So, basically, when it came to writing the novel, I already had all the background I needed and only had to research a few minor details as they arose.

Tell us about the characters in your book.

The central character is Aurelia, and in essence the novel follows her coming of age as she develops from a sheltered, naïve, dutiful daughter, to a mature, independent woman holding her own in a world far removed from the one she was born into. Time and again she has to find the strength to face circumstances her upbringing never prepared her for. When given the choice, she chooses a life of hardship with the man she loves rather than return to privileged but unhappy home.

Batu, too, has to come to terms with a new world. We learn little of Batu except for a few hints that he lets drop. He started life as a young warrior on the Central Asian steppes, but is captured and sold into slavery. We can only imagine what kind of abuse he suffers until finally the contents of the galley on which he is imprisoned are sold in the Venetian market place and he is taken into the Rubbini household. At first he is taunted and bullied by the household servants, but when he proves he can stand up for himself, he is not only accepted by his peers but becomes their leader.

Lorenzo, who himself is married to Aurelia against his will, is emotionally isolated from his family since the premature death of his mother which he blames on his father. His cool and aloof exterior hides a torment of anger, fear, shame and desire which occasionally is let loose on his young wife. Yet despite this they develop an understanding which protects both their secrets, secrets which, however, will one day come out with violent consequences.

Who is your publisher? Can you tell us about your publishing experience?

‘The Slave’ is self-published. When I first completed the novel I did try to find a publisher but getting published in Australia is extremely difficult, especially for an historical novel which doesn’t fall into any of the recognised categories. It’s not about anyone famous. It’s too romantic to be considered serious literature. It’s too authentic to appeal to the romance publishers. In the end I decided to go it alone. That was in 2005. Since then there’s been a revolution in self-publishing and online promotion, so I’m giving the book another chance.

Who designed your book cover?

As chief cook and bottle washer, I designed the cover. Since I’m no trained graphic artist, I work on the KISS principal. The cover image is from a painting by Gerard Dou which hangs in the National Gallery in Prague which I visited in 1998. I love visiting galleries when I travel and as souvenirs I always buy a few postcards of the paintings I’ve liked, so I now have a substantial collection. To tell you the truth I can barely remember seeing the original of this painting, but when I looked through my collection this one leaped out at me as the perfect image. Although it was painted after the period of the novel, it is exactly as I had imagined Aurelia, right down to the reddish hair. Just as Aurelia does ‘The Girl on the Balcony’ is looking out onto the world she longs to join but still fears.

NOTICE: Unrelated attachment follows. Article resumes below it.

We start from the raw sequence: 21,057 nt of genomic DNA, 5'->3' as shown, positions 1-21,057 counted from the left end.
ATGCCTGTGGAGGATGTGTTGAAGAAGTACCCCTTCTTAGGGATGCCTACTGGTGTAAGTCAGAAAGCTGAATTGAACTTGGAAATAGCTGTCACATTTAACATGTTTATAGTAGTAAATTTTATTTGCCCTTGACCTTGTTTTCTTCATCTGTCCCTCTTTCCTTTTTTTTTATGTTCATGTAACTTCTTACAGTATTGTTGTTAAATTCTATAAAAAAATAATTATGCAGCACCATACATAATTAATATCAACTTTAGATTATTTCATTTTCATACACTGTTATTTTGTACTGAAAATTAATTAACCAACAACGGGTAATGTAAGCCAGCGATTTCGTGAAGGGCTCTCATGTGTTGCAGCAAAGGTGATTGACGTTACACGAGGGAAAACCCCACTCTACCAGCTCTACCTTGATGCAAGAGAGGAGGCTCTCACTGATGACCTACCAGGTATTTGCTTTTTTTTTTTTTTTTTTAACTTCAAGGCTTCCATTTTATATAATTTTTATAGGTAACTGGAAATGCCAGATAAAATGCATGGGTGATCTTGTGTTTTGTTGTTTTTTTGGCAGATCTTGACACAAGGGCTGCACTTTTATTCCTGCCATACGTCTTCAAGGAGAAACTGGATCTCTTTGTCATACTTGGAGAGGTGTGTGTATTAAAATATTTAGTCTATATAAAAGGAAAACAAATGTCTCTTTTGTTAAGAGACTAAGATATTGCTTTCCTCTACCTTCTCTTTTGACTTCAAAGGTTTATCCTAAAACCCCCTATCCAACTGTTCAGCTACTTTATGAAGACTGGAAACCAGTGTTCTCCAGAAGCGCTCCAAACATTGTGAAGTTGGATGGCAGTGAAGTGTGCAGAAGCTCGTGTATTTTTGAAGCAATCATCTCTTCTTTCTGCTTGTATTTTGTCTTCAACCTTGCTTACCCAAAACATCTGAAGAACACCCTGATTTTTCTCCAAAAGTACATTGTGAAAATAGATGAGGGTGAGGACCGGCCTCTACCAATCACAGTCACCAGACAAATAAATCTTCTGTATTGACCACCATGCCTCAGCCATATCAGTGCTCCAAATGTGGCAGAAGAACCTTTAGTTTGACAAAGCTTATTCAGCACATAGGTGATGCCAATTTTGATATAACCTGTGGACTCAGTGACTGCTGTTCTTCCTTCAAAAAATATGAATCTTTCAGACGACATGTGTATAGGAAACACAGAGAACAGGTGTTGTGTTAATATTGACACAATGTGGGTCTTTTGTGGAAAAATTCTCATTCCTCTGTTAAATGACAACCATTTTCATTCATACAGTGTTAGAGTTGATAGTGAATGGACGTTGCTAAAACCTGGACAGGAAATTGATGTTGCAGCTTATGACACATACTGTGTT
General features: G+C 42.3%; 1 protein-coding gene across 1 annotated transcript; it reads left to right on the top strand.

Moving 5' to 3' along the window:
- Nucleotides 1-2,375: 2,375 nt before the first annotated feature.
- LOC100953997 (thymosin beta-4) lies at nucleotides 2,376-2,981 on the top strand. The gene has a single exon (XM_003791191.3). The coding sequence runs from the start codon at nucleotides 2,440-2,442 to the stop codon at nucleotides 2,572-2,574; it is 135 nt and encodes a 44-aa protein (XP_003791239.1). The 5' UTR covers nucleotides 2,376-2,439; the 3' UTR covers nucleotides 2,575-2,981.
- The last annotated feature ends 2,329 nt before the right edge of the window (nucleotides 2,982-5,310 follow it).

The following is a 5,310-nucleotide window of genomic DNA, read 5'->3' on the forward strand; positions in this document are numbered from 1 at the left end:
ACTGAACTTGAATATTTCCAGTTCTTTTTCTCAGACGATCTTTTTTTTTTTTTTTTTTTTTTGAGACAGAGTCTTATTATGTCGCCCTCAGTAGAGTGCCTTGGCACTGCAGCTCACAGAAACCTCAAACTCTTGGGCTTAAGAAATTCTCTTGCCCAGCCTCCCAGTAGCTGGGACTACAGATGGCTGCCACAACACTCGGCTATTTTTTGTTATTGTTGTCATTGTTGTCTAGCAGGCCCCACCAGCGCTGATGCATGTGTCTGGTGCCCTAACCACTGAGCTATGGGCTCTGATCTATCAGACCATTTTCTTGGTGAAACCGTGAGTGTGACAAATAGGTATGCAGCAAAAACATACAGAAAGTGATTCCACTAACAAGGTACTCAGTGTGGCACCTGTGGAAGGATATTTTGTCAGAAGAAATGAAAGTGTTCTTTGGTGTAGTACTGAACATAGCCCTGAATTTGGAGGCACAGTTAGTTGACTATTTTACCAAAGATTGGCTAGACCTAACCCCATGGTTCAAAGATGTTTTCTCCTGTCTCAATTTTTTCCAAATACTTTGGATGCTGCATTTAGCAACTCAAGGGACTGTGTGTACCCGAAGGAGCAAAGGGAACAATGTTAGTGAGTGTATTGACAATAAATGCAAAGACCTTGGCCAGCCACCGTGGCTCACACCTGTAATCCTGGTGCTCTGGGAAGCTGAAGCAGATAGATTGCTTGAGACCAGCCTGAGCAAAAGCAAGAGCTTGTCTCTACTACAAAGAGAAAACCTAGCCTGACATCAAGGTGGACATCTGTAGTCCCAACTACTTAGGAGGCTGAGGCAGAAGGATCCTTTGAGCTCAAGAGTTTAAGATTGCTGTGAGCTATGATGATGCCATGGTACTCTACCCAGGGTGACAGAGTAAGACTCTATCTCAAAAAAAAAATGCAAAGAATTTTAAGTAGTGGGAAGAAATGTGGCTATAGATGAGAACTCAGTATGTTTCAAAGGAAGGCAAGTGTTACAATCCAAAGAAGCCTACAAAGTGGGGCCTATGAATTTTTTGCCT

Are you working on other projects?

I always have lots of projects on the go. It’s how my mind works, unfortunately. I would so love to be able to concentrate on one thing at a time!

Once ‘The Slave’ is up and running, perhaps I can finally get back to completing my magnum opus, ‘The Stuff of Dreams’, a four volume series on William Shakespeare and Christopher Marlowe.

What is your favorite genre?

To write or to read? When it comes to reading, I’m not one for genres, but rather for authors or periods. I have been collecting 19th century classics with the hope that one day I’ll get round to reading them. I also enjoy the novels of the thirties and forties, particularly George Orwell, Robert Graves, Graham Greene and Christopher Isherwood. And I love the historical novels of Mary Renault and Ursula Le Guin’s fantasy and science fiction.

As for writing, I think Historical Fiction will always be my first love, but I also enjoy writing in other genres.

What is your favorite quote?

I think my favorite quote is by L.P. Hartley – The past is a foreign country: they do things differently there.

I used it as the tag line of a website I once had called The Romance of History. Its remit was to stand up for authenticity in historical writing, be it romantic or otherwise. I had just published ‘The Slave’, which, although a romance, is true to the times especially on the subject of women’s lives and sexual relations and their consequences. However, I found it was being lumped in together with what the mass market publishers call Historical Romance, but which I can only call Erotica in Long Skirts.

My other favorite quote is by Douglas Adams – Don’t Panic.

What advice can you offer other authors?

I really can’t presume to give advice, as I haven’t found the magic bullet myself. It also depends on my state of mind. When I’m feeling negative, I’m most likely to advise you to do anything but writing. When I’m feeling positive, the best I can do is: learn from my mistakes.

However, if I must, I would say to any aspiring author, think carefully before you embark on a writing career. You will be laying yourself open to a life of constant rejection, from publishers if you go that route, and by the public if you follow me into self-publishing. You have to really love writing and have something you want to say. You will also have to be ready to devote as much time to promoting your work as you put into writing it.

Join my mailing list by May 31 to get your own free complimentary ebook copy of ‘The Slave.’

Pauline Montagna was born into an Italian family in Melbourne, Australia. After obtaining a BA in French, Italian and History, she indulged her artistic interests through amateur theatre, while developing her accounting skills through a wide variety of workplaces culminating in the Australian film industry. In her mid-thirties, Pauline returned to university and qualified as a teacher of English as Second Language, a profession she pursued while completing a Diploma of Professional Writing and Editing. She has now retired from teaching to concentrate on her writing. As well as The Slave, she has published a short story collection, Suburban Terrors.

Her website is http://paulinemontagna.net/